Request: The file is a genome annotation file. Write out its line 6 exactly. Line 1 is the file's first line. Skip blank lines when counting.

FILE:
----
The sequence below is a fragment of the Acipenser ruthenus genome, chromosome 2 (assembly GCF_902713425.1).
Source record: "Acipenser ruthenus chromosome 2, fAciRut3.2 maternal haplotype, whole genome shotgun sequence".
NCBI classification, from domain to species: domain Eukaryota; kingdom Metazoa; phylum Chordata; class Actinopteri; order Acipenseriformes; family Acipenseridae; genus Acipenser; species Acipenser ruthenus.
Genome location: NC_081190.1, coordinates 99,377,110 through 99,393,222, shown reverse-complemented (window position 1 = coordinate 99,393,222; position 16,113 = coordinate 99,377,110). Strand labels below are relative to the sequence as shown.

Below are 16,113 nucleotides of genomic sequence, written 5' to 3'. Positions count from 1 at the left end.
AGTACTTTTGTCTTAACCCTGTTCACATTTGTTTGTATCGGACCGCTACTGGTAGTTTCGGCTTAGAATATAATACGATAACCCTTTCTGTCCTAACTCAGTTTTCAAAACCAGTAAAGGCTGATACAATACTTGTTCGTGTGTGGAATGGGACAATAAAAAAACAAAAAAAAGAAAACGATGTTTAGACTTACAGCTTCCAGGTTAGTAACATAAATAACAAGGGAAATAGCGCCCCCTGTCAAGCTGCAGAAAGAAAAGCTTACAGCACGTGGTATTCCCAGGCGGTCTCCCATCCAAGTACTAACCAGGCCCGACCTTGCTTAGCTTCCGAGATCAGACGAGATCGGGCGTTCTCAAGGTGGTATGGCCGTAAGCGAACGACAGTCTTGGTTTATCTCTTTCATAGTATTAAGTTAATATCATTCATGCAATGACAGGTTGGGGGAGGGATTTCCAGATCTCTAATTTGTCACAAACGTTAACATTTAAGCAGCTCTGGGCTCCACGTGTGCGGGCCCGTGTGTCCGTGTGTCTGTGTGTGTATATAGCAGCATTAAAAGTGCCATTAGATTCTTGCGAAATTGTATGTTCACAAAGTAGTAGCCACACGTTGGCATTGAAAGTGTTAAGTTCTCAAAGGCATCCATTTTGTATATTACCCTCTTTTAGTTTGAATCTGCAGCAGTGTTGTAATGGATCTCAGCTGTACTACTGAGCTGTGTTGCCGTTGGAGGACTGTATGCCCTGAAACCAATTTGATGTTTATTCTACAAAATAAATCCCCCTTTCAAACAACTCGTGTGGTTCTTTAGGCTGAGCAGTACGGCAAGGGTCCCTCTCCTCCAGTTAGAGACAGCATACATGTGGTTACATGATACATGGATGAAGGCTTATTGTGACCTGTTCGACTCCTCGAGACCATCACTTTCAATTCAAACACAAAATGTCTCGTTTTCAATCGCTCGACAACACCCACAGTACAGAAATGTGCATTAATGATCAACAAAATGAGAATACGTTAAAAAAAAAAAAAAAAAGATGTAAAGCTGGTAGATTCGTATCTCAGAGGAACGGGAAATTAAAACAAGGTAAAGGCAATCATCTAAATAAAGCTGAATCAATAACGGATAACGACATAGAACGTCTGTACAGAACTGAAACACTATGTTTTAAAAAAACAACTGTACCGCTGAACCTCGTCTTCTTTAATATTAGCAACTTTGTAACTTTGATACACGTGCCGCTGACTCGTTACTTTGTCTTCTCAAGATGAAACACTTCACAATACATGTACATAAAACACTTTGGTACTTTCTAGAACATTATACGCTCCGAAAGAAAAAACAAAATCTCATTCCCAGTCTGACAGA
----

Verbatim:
AGTACTTTTGTCTTAACCCTGTTCACATTTGTTTGTATCGGACCGCTACTGGTAGTTTCGGCTTAGAATATAATACGATAACCCTTTCTGTCCTAACTCAGTTTTCAAAACCAGTAAAGGCTGATACAATACTTGTTCGTGTGTGGAATGGGACAATAAAAAAACAAAAAAAAGAAAACGATGTTTAGACTTACAGCTTCCAGGTTAGTAACATAAATAACAAGGGAAATAGCGCCCCCTGTCAAGCTGCAGAAAGAAAAGCTTACAGCACGTGGTATTCCCAGGCGGTCTCCCATCCAAGTACTAACCAGGCCCGACCTTGCTTAGCTTCCGAGATCAGACGAGATCGGGCGTTCTCAAGGTGGTATGGCCGTAAGCGAACGACAGTCTTGGTTTATCTCTTTCATAGTATTAAGTTAATATCATTCATGCAATGACAGGTTGGGGGAGGGATTTCCAGATCTCTAATTTGTCACAAACGTTAACATTTAAGCAGCTCTGGGCTCCACGTGTGCGGGCCCGTGTGTCCGTGTGTCTGTGTGTGTATATAGCAGCATTAAAAGTGCCATTAGATTCTTGCGAAATTGTATGTTCACAAAGTAGTAGCCACACGTTGGCATTGAAAGTGTTAAGTTCTCAAAGGCATCCATTTTGTATATTACCCTCTTTTAGTTTGAATCTGCAGCAGTGTTGTAATGGATCTCAGCTGTACTACTGAGCTGTGTTGCCGTTGGAGGACTGTATGCCCTGAAACCAATTTGATGTTTATTCTACAAAATAAATCCCCCTTTCAAACAACTCGTGTGGTTCTTTAGGCTGAGCAGTACGGCAAGGGTCCCTCTCCTCCAGTTAGAGACAGCATACATGTGGTTACATGATACATGGATGAAGGCTTATTGTGACCTGTTCGACTCCTCGAGACCATCACTTTCAATTCAAACACAAAATGTCTCGTTTTCAATCGCTCGACAACACCCACAGTACAGAAATGTGCATTAATGATCAACAAAATGAGAATACGTTAAAAAAAAAAAAAAAAAGATGTAAAGCTGGTAGATTCGTATCTCAGAGGAACGGGAAATTAAAACAAGGTAAAGGCAATCATCTAAATAAAGCTGAATCAATAACGGATAACGACATAGAACGTCTGTACAGAACTGAAACACTATGTTTTAAAAAAACAACTGTACCGCTGAACCTCGTCTTCTTTAATATTAGCAACTTTGTAACTTTGATACACGTGCCGCTGACTCGTTACTTTGTCTTCTCAAGATGAAACACTTCACAATACATGTACATAAAACACTTTGGTACTTTCTAGAACATTATACGCTCCGAAAGAAAAAACAAAATCTCATTCCCAGTCTGACAGA